The word ‘novel’ comes up frequently in conversation with Raman Bahal, Assistant Professor of Pharmaceutical Sciences. So does ‘interdisciplinary.’ But ‘collaboration’ probably wins the word count, because it’s the concept that’s nearest to his heart.
Listening to him talk – about his family in India and the subsequent academic journey that brought him to America – and it’s obvious that this is not a scientist who wants to isolate himself in an ivory tower somewhere. It may sound trite, but Bahal is a genuine team player who measures success by the number of people he can count on as colleagues.
A native of India, Bahal completed his Bachelor of Science degree in Pharmacy at Punjabi University, Patiala, followed by a Master’s in medicinal chemistry at the National Institute of Pharmaceutical Education and Research (NIPER), Mohali.
These early academic experiences first exposed him to the challenges inherent in drug discovery and development. But – because that’s who he is – Bahal viewed these challenges more as opportunities than hurdles, and he set out to gain the knowledge that would enable him to make inroads in the treatment of a multitude of confounding diseases.
As a Ph.D. student at Carnegie Mellon University, he worked in the lab of Dr. Danith Ly whose pioneering work in developing Gamma PNA molecules that can enter cells and bind to certain parts of a genetic sequence – thus altering the flow of information – holds great promise for the inhibiting the spread of cancer cells.
“I joined Dr. Ly’s lab as an organic chemist and then I received training in molecular biology and we collaborated with biological scientists at the University of Pittsburgh’s medical center. The thing I discovered about science is that it’s great to have an area of expertise, but unless you work in collaboration with others who have different strengths it’s impossible to discover something novel,” he says.
Following his work with Ly, Bahal started a post doc at Yale University in the therapeutic radiology lab of Peter M.Glazer, MD, Ph.D., centered on gene therapy and gene targeting. “Peter is a great mentor,” Bahal says, “and I was able to collaborate with a lot of people, including W. Mark Saltzman, Ph.D., founder of the Department of Biomedical Engineering at Yale, as well as with other researchers looking at gene editing for cancer therapy.”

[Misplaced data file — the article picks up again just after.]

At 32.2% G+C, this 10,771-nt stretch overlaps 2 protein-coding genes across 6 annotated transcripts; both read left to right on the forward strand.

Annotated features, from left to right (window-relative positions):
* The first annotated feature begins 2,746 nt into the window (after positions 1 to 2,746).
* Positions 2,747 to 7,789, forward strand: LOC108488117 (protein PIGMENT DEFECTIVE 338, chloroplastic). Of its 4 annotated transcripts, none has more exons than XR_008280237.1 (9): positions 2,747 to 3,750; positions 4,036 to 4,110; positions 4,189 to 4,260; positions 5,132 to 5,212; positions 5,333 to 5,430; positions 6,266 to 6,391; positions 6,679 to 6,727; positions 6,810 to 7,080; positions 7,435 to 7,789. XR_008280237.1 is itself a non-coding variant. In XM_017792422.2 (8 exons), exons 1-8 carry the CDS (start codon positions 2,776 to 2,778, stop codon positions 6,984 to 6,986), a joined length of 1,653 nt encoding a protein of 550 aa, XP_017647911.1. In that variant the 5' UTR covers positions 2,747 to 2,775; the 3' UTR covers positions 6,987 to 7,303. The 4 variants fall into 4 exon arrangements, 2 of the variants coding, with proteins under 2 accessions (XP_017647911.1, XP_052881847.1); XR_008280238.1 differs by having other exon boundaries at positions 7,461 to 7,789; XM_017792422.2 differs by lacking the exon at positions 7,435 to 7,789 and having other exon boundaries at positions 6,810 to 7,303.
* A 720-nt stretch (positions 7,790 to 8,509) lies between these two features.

A paper on in vivo correction of anaemia in β-thalassemic mice, in which Bahal was a lead author, was published in the journal Nature Communications. Another paper, on Micro RNA silencing for cancer therapy where he is second author, appeared in Nature .
In fact, the former research was cited by the Washington Post with the attention grabbing headline: New gene-editing trick discovered just in time for J-Lo’s ”CRISPR” TV Series, as well as in multiple other media outlets.
For Jose′ Manautou, Professor of Pharmacology & Toxicology, hiring Bahal is significant since it is the first since he became interim head of the Department of Pharmaceutical Sciences, and thus something of a milestone.
He cites Bahal’s strong foundational knowledge in various core areas of research that are emphasized in the department, including pharmaceutics, medicinal chemistry, cancer biology, drug delivery, and pharmaceutical technology, as the reason he was asked to join the faculty.
Manautou says, “Raman is a methodical researcher with a strong record of producing innovative research work of great quality. He joined UConn with a grant for $200,000 from the Connecticut Innovations Regenerative Medicine Research Fund to study the gene editing of hematopoietic stem cells for treating sickle cell disease. He is the principal investigator of this grant that he received when he was a postdoctoral fellow at Yale.
“Raman’s background and previous training in pharmacy is also a great asset that will serve him well in his role teaching in the professional pharmacy curriculum.”
As for Bahal, he says that he’s been equally impressed by the potential for scientific advancement in both industry and academia, but it was the opportunities presented by having his own research lab as well as the opportunity to work as a teacher and mentor that tilted the scales towards an academic career.
“I feel that by having my own lab where I can work with students, I will have the freedom to develop novel therapies to fight disease. I look back on my time in New Haven when I would walk through Yale-New Haven Hospital and see people waiting for cancer as well as other treatments — sometimes the patients were in tears — and that image is such a strong motivator for me to turn towards scientific research that I felt compelled to choose this course.”
As to what made him interested in the position at UConn, he says that was the easy part of the decision making process. It is the University’s commitment to interdisciplinary cooperation that made UConn stand out from the competition.
“Researchers from the School of Pharmacy, UConn Health, and other areas all work together and they are doing amazing things in the field of drug discovery and development,” he says. “And even though I’ve only been here since the start of the semester I’ve noticed how hard everyone works because they share the same goals. I think that’s why I already feel at home at UConn.”
Bahal lives with his wife, Anisha Gupta, Ph.D., a post-doc in the Department of Therapeutic Radiology at Yale and their two children in New Haven. On weekends, he can sometimes be found on the cricket field where he says he enjoys being part of a team. No surprise there!